Russian-US crew welcomed aboard the space station

MOSCOW (AP) — A trio of space travelers blasted off to the International Space Station on Wednesday, using for the first time a fast-track maneuver that allowed them to reach the orbiting outpost in just a little over three hours.

NASA’s Kate Rubins along with Sergey Ryzhikov and Sergey Kud-Sverchkov of the Russian space agency Roscosmos lifted off as scheduled Wednesday morning from the Russia-leased Baikonur space launch facility in Kazakhstan for a six-month stint on the station.

For the first time, they tried a two-orbit approach and docked with the space station in just a little over three hours after lift-off. Previously it took twice as long for crews to reach the station.


Aboard the station, they were welcomed by the station’s NASA commander, Chris Cassidy, and Roscosmos cosmonauts Anatoly Ivanishin and Ivan Vagner, who have been aboard the complex since April and are scheduled to return to Earth

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In City Where China Welcomed the World, Xi Prepares for a Colder One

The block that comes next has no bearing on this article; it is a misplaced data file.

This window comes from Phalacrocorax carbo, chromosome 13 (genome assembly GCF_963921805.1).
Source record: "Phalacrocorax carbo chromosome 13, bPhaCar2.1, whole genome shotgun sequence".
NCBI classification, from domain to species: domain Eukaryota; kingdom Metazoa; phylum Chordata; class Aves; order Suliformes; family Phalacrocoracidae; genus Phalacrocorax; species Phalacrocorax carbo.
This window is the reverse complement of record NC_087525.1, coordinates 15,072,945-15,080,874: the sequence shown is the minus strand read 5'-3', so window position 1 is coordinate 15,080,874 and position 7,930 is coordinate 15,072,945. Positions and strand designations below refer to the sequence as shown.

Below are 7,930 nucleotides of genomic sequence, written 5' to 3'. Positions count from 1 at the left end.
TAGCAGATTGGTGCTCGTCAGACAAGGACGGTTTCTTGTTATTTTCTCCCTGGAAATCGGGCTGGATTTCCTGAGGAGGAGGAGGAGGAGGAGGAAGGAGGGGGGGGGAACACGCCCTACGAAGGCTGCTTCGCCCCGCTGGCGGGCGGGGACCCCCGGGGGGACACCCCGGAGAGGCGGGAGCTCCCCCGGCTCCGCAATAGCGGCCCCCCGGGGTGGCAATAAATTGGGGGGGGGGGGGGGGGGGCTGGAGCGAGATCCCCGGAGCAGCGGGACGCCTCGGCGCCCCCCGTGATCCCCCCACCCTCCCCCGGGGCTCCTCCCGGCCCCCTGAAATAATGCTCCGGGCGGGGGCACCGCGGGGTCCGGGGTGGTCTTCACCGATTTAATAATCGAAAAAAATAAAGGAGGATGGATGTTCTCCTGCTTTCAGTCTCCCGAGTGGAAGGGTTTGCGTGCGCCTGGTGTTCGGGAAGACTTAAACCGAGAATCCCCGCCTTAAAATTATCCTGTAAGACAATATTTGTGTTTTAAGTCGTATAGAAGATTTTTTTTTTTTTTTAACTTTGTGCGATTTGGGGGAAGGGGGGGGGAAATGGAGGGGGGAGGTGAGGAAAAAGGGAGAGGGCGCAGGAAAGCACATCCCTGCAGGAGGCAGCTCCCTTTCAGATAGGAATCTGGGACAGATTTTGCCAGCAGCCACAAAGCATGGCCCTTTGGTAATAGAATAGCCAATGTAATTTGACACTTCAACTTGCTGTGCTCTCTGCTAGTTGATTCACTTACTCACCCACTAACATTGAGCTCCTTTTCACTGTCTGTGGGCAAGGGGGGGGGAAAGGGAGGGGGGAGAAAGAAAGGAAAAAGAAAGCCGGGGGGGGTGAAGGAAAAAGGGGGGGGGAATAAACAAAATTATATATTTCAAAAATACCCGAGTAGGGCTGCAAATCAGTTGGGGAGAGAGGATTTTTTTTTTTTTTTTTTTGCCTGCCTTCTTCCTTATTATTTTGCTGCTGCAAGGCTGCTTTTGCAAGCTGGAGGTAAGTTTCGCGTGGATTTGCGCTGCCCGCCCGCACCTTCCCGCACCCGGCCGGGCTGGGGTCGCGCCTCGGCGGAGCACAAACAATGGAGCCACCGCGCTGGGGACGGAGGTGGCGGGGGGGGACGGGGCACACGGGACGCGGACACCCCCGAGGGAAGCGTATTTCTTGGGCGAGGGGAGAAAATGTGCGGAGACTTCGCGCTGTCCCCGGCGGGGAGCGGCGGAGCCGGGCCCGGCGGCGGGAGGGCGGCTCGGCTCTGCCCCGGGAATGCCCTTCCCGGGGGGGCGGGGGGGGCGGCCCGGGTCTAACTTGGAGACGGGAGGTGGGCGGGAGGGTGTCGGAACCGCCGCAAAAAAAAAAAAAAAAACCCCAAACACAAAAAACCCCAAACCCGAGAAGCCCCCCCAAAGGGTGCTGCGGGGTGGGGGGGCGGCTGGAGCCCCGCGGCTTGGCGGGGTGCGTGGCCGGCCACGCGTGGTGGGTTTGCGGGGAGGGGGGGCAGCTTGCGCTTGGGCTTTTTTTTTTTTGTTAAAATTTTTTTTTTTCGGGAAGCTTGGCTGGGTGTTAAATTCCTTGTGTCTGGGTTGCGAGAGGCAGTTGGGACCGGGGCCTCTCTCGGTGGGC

When China first opened to overseas investors, the country was desperate for foreign technology to revive its growth. Now, as China faces rising global barriers, its leader, Xi Jinping, is urging greater domestic innovation.

Mr. Xi delivered this message on Wednesday while making an anniversary pilgrimage to the southern city of Shenzhen, which in 1980 was established as a “special economic zone” next to the global financial hub of Hong Kong. Shenzhen quickly became an incubator for “reform and opening up,” the strategy championed by the Chinese leader Deng Xiaoping that paved the way for the country’s decades-long economic takeoff.

Forty years later, Mr. Xi said China still welcomed foreign investors, but he also said it must prepare for a less welcoming world. The coronavirus pandemic has accelerated the rise of barriers to the free flow of goods and technology, Mr. Xi said, a theme that he has stressed recently.

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